I loved writing this book, and I have such epic plans for the sequel, Radicals! I’m hoping to get the next installment out in September, but that depends on the timing of other projects I’m working on, of course. I’m going to be finishing up the third book in the Hope Series this year and also releasing another dystopian novel, Stone, which is stepping well and truly out of the box. I can’t wait to release that one!
Author: Frankie Rose
Genre: YA Dystopian
Release Date: April 30th 2013
She has no name.
She has her knives, her training, and her halo.
The first and second give her the ability to defeat the opponents she is pitted against each month. The third frees her from pain and fear. From any kind of emotion at all. Everything is as it should be. Everything is as it should be, until…
Fear… Pain… Anger… Happiness… Desire… Guilt…
When a newly named Kit escapes the Sanctuary after killing her best friend, the last thing she needs is another knife in her hand. Or Ryka, the damaged, beautiful blond boy, whom she refuses to let save her. The sights and sounds of Freetown are new, yet one thing is familiar: the matches. The only difference? Where the blood in the Sanctuary landed only on the Colosseum floor, Kit will quickly learn that a river of red runs through Freetown’s very streets.
Without her halo, the inhabitants of Kit’s new home consider her saved, but is that really the case? Would she be better off free of the guilt associated with all the blood on her hands, or is the love of one boy worth living through all the pain?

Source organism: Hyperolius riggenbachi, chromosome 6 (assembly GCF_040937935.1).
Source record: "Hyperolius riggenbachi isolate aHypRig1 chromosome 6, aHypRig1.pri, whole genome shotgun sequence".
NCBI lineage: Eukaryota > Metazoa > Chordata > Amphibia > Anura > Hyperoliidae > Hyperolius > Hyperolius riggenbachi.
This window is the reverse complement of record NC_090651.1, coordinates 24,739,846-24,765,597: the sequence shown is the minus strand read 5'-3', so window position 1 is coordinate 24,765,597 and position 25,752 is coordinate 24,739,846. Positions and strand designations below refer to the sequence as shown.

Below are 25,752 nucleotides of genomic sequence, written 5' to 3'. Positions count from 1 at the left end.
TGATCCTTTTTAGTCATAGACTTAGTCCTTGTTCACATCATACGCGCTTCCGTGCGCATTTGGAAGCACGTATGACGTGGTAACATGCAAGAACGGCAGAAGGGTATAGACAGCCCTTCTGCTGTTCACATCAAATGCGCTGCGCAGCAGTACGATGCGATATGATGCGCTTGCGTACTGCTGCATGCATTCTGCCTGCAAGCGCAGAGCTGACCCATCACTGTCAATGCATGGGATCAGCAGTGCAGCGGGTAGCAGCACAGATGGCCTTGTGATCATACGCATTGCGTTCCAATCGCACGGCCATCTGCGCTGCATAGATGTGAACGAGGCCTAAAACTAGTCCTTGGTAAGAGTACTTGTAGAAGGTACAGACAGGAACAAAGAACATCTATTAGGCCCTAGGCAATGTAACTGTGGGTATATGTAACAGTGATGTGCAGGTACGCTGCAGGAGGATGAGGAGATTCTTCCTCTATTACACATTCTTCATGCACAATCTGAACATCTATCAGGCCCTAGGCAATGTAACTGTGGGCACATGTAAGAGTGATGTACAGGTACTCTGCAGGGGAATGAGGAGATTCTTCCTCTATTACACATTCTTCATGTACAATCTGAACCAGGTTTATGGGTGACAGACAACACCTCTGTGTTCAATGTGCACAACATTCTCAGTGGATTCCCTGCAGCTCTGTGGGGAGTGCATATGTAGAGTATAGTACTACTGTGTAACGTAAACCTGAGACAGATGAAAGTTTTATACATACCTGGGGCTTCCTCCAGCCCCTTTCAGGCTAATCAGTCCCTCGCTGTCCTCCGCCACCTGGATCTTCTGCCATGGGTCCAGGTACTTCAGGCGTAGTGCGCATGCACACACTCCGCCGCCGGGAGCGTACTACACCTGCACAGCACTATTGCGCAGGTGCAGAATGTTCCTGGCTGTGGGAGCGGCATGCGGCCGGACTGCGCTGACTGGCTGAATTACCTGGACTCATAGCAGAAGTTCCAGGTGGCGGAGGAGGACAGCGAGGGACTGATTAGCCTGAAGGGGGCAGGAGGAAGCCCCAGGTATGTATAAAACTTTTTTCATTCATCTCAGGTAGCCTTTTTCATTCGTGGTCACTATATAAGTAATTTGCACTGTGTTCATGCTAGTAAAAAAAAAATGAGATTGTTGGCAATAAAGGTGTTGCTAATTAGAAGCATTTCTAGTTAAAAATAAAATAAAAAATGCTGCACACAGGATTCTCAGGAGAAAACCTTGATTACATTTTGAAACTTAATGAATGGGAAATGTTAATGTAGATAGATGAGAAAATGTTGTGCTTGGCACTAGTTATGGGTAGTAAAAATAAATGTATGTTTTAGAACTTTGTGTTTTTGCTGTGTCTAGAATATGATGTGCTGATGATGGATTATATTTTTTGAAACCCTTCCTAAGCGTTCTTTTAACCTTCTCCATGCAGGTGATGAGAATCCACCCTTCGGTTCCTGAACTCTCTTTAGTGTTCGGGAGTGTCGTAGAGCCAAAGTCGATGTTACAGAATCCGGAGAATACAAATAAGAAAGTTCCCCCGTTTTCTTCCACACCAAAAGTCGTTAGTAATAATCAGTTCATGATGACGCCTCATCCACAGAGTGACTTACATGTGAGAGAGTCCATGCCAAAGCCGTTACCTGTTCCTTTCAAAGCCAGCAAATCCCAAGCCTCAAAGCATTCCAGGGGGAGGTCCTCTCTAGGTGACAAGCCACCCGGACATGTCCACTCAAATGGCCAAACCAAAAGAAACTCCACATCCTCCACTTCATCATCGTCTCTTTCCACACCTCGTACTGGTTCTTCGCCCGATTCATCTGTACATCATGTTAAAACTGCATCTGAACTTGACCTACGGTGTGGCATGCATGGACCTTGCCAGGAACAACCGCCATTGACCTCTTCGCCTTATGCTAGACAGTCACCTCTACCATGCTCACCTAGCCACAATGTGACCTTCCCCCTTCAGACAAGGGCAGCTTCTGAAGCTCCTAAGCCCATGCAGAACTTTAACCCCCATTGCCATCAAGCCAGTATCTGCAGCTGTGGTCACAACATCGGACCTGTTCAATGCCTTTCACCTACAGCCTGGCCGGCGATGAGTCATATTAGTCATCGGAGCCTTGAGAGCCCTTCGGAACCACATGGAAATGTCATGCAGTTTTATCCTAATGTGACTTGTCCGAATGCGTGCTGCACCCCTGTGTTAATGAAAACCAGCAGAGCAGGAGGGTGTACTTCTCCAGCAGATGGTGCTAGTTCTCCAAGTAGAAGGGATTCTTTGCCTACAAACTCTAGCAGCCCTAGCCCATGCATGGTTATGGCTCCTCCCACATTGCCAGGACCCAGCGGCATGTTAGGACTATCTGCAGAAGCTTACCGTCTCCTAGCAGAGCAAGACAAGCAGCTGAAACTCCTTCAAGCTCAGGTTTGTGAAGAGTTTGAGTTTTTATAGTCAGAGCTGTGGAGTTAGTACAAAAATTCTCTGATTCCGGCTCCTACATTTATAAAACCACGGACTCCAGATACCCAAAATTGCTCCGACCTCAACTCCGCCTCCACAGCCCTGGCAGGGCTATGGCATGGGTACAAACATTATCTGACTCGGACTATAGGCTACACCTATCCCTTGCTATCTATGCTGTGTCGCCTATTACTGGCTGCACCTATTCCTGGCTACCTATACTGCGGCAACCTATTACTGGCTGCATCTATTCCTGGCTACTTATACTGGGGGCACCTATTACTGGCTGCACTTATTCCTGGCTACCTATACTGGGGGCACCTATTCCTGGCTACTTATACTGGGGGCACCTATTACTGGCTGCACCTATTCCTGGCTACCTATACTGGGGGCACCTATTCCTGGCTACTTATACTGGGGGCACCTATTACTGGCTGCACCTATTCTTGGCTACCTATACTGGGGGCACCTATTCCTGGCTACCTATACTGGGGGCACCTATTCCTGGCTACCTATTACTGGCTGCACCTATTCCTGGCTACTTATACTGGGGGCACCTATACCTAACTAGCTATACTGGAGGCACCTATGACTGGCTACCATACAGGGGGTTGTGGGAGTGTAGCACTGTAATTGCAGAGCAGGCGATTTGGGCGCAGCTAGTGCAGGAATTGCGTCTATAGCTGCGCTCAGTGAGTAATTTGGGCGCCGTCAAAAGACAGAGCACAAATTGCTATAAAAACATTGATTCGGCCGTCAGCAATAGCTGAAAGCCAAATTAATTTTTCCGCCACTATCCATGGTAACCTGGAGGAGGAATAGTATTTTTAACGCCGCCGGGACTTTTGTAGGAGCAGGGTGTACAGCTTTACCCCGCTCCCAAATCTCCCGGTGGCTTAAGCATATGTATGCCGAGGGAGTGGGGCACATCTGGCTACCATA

Raksha is the call of the dead. It is the rumbling chant for fresh blood from the other side, the demand for sacrifice. The Colosseum is behind Kit. The fighting pits await.
I mmm doubtfully, scratching Jada behind her ears. She seems to like that. Cai’s face is gone now, although who knows how long the reprieve will be. When I look up, Ryka is watching me pet Jada.
“She likes you,” he says.
“You sound surprised.”
“I’m not. My sister’s a good judge of character. If Liv likes you that pretty much means everyone else will. Including my fickle dog.” He whistles softly and Jada pricks her ears at the sound.
“And you?” I ask.
He smiles. “Seriously?”
I nod, and Ryka’s mouth pulls up to one side in a way that makes my heart race. He looks wicked.
“Well, we’re friends. In that weird way where you’re eternally mad at me, and I’m eternally imagining what you look like naked.”
“What!” I go to slap his arm but he ducks out of reach, grinning. From the way my insides react to his words, it feels like I’ve swallowed something entirely too hot. Is this normal? Is this what liking someone feels like? It’s confusing and frustrating and frankly—okay, I’ll admit it—kind of wonderful. But what the hell am I supposed to do with that? How do I change who I am, sixteen years of fighting, a life of blood? How do I trade in all that confrontation for something a little sweeter? I think it’s probably too late.
“I really didn’t do myself any favours when I met you, did I? You still don’t trust me?” Ryka tips his head forward, smiling ruefully at his feet when I shake my head. “In that case I suppose it’s pointless asking if you’ve fallen in love with me yet?”
The boy is determined to make me die a death this evening. It’s all I can do not to choke as I shake my head. “Sadly, no. I don’t think I want to kill you anymore, though. So there’s that.”
In the moonlight, Ryka’s eyes bow as he smiles broadly. “There is that. We’ll have to see what we can do to change your mind, though. I’ve never been very good at waiting for anything I want.” He shoves me gently with his shoulder and my heart stumbles.
“You want me?”
Ryka’s smile is devastatingly sharp. “You own me, remember. And now, after the other night…well, I guess I kinda own you, too.”
Frankie Rose is a British expat, who is currently enjoying the perks of living in Australia- her awesome husband, sunshine, and vitamin D. She spends her time creating fictional universes in which the guy sometimes gets the girl, the heroes occasionally die, and the endings aren't always happy. But they usually are.
You can find out more about Frankie and her books by checking out all these links: